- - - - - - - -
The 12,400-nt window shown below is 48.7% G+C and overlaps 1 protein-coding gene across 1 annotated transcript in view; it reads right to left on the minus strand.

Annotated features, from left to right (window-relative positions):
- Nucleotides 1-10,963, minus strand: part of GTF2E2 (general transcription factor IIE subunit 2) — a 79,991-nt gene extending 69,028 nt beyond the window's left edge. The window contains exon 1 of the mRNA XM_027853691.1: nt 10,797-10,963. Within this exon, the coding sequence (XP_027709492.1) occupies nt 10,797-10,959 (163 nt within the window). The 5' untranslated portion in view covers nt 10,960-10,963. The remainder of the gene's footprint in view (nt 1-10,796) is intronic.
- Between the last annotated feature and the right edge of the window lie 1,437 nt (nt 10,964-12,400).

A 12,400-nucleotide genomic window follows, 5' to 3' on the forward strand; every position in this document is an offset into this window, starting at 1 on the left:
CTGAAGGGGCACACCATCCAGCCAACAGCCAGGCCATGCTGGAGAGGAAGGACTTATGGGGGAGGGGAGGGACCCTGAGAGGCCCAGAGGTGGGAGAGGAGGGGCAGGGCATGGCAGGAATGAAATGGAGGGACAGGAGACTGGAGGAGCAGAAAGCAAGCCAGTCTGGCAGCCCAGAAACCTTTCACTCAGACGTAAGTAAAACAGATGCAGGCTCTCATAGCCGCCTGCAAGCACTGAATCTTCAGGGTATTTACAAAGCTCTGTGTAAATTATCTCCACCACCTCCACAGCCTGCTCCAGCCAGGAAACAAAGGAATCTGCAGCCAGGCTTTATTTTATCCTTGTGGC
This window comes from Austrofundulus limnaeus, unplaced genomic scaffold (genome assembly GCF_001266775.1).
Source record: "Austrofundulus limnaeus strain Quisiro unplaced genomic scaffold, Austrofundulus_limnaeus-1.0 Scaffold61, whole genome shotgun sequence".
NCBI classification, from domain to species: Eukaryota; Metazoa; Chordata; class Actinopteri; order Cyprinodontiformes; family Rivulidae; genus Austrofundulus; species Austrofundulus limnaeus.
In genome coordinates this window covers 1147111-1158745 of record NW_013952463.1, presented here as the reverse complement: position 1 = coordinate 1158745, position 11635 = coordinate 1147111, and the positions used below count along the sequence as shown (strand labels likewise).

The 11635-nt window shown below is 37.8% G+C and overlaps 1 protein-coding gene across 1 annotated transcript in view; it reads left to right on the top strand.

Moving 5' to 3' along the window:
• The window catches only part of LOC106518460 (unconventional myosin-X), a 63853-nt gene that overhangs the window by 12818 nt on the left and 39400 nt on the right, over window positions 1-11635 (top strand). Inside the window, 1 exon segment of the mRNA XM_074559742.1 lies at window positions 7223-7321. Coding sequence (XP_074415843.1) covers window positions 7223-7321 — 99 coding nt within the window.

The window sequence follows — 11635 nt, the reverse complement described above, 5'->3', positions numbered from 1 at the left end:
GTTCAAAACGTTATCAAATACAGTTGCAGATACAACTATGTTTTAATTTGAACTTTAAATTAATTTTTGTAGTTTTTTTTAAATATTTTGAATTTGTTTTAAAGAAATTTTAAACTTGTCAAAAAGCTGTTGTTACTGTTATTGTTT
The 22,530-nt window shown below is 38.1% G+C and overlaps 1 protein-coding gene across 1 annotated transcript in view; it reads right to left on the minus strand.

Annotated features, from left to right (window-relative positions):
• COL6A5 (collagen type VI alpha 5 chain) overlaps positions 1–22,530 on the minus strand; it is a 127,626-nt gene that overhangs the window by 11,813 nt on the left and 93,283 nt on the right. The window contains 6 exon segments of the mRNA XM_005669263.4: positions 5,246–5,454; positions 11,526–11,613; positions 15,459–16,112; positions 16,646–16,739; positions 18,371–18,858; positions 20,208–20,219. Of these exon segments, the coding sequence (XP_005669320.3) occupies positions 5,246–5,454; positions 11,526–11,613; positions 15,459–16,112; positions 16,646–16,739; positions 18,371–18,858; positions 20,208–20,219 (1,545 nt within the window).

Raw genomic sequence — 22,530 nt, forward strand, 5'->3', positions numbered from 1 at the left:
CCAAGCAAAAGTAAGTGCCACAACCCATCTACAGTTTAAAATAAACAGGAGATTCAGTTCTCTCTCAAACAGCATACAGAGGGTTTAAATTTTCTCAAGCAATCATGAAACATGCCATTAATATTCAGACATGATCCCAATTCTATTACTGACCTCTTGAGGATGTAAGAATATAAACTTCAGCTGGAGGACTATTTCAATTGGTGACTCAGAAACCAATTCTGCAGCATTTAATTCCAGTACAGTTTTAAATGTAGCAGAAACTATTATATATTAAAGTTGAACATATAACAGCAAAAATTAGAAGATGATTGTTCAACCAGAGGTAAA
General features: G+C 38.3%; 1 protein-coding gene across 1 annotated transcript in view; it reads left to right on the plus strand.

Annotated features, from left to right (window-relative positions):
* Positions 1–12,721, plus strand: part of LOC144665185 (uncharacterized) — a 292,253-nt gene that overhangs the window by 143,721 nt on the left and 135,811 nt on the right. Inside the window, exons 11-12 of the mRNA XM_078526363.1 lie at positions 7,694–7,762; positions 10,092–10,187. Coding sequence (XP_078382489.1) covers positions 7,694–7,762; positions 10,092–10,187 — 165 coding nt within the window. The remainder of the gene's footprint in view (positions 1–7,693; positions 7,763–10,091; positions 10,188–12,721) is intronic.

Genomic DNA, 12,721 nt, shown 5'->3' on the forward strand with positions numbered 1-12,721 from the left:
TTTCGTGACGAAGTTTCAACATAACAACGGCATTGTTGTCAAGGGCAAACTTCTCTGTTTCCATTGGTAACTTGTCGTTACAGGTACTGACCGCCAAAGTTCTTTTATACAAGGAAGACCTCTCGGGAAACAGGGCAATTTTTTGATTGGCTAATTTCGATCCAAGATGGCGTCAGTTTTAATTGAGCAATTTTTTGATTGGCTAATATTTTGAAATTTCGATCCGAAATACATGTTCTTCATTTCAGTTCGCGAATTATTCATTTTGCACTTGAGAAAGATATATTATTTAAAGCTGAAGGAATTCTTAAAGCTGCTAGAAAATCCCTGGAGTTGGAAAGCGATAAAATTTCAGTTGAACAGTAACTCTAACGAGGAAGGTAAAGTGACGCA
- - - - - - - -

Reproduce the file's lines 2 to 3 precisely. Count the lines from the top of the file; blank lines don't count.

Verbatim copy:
Annotated features, from left to right (window-relative positions):
- Nucleotides 1-10,963, minus strand: part of GTF2E2 (general transcription factor IIE subunit 2) — a 79,991-nt gene extending 69,028 nt beyond the window's left edge. The window contains exon 1 of the mRNA XM_027853691.1: nt 10,797-10,963. Within this exon, the coding sequence (XP_027709492.1) occupies nt 10,797-10,959 (163 nt within the window). The 5' untranslated portion in view covers nt 10,960-10,963. The remainder of the gene's footprint in view (nt 1-10,796) is intronic.